Germany's von der Leyen calls for 'more outward-looking' EU

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Germany's von der Leyen calls for 'more outward-looking' EU
Von der Leyen speaking in Paris on Tuesday. Photo: DPA

The incoming head of the European Commission, Ursula von der Leyen, on Tuesday urged the EU to play a more active role on foreign policy, saying she wanted to see a "more outward-looking" bloc.


Von der Leyen's comments to the Paris Peace Forum came days after French
President Emmanuel Macron was quoted as saying in an interview that Europe was on the edge of a "precipice" due to a lack of collective political might.

The former German minister did not directly refer to the comments by Macron, who was also present at the forum. But she said she wanted the new commission "to be truly geopolitical in the way it thinks".

"I want a more outward-looking European Union. A Europe which collectively defends our collective values and common interests in the world," she said.

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"I want to ensure that the European Union is well equipped to be truly geopolitical in the way that it thinks and acts, from foreign policy to trade to development cooperation, from humanitarian aid to security."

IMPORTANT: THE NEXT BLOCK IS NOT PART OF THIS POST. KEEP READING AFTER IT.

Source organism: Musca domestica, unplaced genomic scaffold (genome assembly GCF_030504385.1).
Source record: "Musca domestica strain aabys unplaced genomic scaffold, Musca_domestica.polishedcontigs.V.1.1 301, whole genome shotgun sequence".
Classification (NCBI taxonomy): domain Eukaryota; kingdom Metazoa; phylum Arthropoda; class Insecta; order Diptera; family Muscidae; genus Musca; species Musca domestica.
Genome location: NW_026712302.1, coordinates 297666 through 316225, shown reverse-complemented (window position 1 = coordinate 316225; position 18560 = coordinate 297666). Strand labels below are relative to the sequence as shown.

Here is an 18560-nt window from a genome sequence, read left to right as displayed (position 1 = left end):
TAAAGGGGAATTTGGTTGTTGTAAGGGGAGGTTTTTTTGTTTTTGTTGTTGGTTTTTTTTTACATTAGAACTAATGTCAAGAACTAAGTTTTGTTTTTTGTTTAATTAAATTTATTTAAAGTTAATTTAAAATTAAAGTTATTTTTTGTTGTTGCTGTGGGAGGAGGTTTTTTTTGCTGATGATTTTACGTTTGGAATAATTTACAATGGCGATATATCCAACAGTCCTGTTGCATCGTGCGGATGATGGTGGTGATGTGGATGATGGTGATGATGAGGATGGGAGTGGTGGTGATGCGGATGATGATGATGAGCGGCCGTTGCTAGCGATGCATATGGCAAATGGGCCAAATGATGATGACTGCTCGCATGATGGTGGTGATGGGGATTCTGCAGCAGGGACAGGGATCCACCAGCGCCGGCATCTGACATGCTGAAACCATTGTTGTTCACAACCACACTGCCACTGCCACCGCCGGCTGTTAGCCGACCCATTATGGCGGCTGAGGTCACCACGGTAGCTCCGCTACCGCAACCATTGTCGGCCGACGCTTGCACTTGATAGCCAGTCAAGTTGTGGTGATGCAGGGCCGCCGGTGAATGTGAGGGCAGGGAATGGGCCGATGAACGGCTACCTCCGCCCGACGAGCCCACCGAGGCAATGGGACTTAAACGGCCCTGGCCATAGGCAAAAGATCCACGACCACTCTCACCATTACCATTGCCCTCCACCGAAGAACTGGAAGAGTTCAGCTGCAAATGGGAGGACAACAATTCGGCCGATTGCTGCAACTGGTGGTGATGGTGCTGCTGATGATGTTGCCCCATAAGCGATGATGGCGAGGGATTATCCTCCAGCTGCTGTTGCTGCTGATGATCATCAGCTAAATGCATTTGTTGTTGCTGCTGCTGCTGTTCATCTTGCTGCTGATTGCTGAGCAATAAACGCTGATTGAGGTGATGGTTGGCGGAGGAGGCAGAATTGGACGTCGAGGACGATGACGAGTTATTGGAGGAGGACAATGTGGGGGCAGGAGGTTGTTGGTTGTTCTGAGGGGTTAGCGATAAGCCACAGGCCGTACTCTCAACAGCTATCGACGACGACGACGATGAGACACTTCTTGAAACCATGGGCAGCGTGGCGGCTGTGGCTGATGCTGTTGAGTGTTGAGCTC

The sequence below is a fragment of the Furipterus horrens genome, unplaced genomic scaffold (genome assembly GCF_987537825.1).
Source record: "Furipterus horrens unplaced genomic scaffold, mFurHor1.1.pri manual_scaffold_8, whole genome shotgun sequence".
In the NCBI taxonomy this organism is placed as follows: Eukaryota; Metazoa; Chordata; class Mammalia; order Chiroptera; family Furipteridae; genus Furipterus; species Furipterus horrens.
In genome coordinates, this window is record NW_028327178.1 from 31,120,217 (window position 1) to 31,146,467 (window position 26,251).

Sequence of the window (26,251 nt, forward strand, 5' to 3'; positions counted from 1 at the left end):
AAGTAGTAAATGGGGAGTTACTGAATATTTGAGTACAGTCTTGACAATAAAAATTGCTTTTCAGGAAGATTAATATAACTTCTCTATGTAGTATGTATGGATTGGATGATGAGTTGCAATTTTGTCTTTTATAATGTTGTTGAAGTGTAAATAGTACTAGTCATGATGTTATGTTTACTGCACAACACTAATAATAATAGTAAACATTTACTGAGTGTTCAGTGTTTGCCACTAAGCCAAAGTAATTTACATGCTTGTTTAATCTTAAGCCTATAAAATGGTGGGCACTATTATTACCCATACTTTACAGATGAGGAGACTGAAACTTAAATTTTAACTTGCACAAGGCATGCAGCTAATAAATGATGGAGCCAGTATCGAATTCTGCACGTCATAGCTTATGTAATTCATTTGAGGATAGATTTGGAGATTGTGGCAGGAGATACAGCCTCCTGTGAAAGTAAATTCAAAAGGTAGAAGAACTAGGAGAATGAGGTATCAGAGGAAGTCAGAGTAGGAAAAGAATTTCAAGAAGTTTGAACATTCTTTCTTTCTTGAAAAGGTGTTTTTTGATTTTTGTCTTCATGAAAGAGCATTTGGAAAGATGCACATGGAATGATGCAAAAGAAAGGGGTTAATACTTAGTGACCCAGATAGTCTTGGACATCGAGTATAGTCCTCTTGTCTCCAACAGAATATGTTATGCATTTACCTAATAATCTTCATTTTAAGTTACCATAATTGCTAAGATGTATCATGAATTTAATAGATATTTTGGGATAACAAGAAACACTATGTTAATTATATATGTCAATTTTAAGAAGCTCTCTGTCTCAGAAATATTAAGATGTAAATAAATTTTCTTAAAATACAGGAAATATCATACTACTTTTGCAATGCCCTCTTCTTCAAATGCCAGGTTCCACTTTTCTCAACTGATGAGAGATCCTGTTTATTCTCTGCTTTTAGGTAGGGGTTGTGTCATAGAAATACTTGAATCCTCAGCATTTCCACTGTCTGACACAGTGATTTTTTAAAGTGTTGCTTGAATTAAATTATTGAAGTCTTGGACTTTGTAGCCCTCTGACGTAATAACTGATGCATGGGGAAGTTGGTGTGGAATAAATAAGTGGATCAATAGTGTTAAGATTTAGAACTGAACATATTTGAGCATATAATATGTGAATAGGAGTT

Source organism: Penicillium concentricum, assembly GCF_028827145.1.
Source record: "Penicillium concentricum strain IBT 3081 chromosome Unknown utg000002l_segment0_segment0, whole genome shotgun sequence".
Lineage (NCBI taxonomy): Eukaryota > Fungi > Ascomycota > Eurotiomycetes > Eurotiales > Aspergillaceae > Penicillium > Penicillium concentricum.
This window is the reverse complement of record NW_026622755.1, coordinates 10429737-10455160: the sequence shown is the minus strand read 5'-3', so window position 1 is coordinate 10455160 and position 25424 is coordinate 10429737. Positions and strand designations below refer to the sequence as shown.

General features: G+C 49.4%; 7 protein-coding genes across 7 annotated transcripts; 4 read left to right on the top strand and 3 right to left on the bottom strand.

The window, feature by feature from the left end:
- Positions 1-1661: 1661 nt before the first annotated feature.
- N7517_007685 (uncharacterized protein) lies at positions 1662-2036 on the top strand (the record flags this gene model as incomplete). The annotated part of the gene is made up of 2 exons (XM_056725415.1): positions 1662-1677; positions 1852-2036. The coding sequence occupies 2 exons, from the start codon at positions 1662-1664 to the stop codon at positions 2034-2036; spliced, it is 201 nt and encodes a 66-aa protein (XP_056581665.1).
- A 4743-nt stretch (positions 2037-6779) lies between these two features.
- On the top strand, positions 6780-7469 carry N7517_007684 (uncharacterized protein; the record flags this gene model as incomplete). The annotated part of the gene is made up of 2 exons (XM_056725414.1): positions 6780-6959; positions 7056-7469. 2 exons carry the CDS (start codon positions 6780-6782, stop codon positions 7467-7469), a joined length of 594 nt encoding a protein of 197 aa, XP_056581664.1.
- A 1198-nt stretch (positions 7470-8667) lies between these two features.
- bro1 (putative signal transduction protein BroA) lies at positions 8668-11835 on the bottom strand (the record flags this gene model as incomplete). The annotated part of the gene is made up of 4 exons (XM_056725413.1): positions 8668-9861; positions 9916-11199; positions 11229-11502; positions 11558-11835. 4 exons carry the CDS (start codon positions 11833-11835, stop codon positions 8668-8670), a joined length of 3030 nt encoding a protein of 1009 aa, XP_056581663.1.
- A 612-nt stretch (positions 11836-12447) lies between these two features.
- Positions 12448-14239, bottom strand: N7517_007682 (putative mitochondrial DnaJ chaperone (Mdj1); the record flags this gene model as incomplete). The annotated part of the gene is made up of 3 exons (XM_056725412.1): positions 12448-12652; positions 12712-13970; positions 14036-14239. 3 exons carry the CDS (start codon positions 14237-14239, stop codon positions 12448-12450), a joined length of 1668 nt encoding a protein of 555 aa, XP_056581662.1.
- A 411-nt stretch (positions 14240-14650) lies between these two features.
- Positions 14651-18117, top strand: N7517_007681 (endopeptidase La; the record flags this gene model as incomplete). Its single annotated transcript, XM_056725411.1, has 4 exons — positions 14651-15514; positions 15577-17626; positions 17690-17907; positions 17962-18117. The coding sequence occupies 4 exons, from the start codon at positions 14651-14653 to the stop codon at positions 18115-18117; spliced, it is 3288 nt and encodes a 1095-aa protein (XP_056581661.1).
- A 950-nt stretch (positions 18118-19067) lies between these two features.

The EU's External Action Service, the bloc's diplomatic arm, has been criticised by analysts for failing to punch its weight on the international stage, held back by differences between member states over the lack of a pan-European army.

Von der Leyen reaffirmed a pledge to increase spending on external action by 30 percent in the EU's next long-term budget.

"I want us to spend this money effectively and more strategically," said Von der Leyen, who will take over from Jean-Claude Juncker when the new commission takes office.

Without naming specific countries, Von der Leyen complained that "existing powers are going down new paths alone" while "new powers are emerging, reemerging and consolidating" instead of working within the existing multilateral system.

In Macron's interview with The Economist, published on Thursday, the French leader said the EU had been brought "to the edge of a precipice" by a dwindling focus on political integration and the risk of the US and China emerging as the sole global powers.

"All this has led to the exceptional fragility of Europe which, if it can't think of itself as a global power, will disappear, because it will take a hard knock," Macron said.



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